Thursday, December 19, 2013
1:07 am jst
Christmas is Here!
Well, it's Christmas time once again. This year
I've finally gotten around to updating the Christmas page. But as always, there is still so much more I'd like/need
to do. If only the holiday season weren't such a busy time of year.
Sigh. At any rate, there's more to come for the Christmas
page of Will's Action Figure Universe, so please bear with me until I can
get it all put up. Hmmm.... We've got our family Christmas tree up already, so I guess that's something.
Now to put up the A Christmas Story
page. And that G.I. Joe Christmas Pictorial, too. Ah! All
in good time, I suppose. All in good time. Merry Christmas to one and all!
Monday, November 25, 2013
12:20 am jst
Celebrating 50 Years of Doctor Who!
the momentous occasion of 50th anniversary of the Doctor Who franchise, I am left wondering... if the classic Back to the Future Trilogy has anything to do with Doctor Who? You bet! It's not a ripoff by any means, but perhaps we can call BTTF
an indirect tribute to the BBC series that just happens to be the longest running sci-fi
television franchise in history.
Remember that Doctor Who is the
tale of a mysterious, often eccentric and sometimes misunderstood man who travels around in space and time, often with one
or more companions. In the case of the beloved Robert Zemeckis films, Marty McFly is THE companion who is actually the star of the story, and the crazy old "Doctor" character is the brilliant,
but somewhat zany Doctor ("Doc") Emmett Brown. No comparison? "No way," you say?
Kindly consider that
before the time machine used in the films became a slick, souped up stainless steel DeLorean, the original concept was to have the miraculous machine be Doc Brown's modified refrigerator. BELIEVE IT OR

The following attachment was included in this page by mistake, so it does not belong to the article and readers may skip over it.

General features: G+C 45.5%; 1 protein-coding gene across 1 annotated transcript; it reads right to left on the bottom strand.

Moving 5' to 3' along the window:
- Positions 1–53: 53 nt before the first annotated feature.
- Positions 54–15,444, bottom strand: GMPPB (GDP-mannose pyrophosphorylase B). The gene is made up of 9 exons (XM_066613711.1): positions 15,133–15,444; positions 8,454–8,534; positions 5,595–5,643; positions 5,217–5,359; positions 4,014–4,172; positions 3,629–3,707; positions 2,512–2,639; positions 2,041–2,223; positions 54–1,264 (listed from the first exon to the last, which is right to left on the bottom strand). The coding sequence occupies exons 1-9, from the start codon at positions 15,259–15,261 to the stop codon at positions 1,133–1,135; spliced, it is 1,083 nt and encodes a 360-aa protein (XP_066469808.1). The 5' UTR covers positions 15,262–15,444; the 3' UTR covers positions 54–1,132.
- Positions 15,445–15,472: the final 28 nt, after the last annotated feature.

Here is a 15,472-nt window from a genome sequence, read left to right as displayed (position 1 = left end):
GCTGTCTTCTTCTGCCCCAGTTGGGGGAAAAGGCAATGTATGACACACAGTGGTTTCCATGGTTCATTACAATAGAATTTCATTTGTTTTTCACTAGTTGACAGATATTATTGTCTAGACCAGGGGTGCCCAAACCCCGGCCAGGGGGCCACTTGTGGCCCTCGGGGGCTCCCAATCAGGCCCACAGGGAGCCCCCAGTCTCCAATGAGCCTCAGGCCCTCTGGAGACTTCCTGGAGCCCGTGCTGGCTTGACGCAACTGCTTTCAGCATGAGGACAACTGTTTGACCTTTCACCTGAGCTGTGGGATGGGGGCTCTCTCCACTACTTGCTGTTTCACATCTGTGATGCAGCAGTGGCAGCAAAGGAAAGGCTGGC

Now... a refrigerator isn't quite an ultra sophisticated T.A.R.D.I.S. (Time and Relative Dimensions in Space) time machine/space ship with a malfunctioning "chameleon circuit," permanently
stuck in the shape of a mid 20th century British Police Public Call Box, but hopefully, you get the idea.
"Get outa town!"
you say? I'm comparing apples and oranges, you say? Ah, but we must remember, that time and time again, when it comes
to adventures in space and time, it's all, as Albert Einstein himself might very well have put it, "relative."
Or, as the 10th Doctor
(played by Scottish actor David Tennant) of Doctor Who fame has been known to put it, "People assume that time is a strict progression of cause to effect,
but *actually* from a non-linear, non-subjective viewpoint - it's more like a big ball of wibbly wobbly... time-y wimey...
Whatever the case may be, right now is always a great
time to not only celebrate the 50th anniversary of Doctor Who, but to also get back to Back to the Future, and that timeless classic by Huey Lewis and the News -- Back in Time.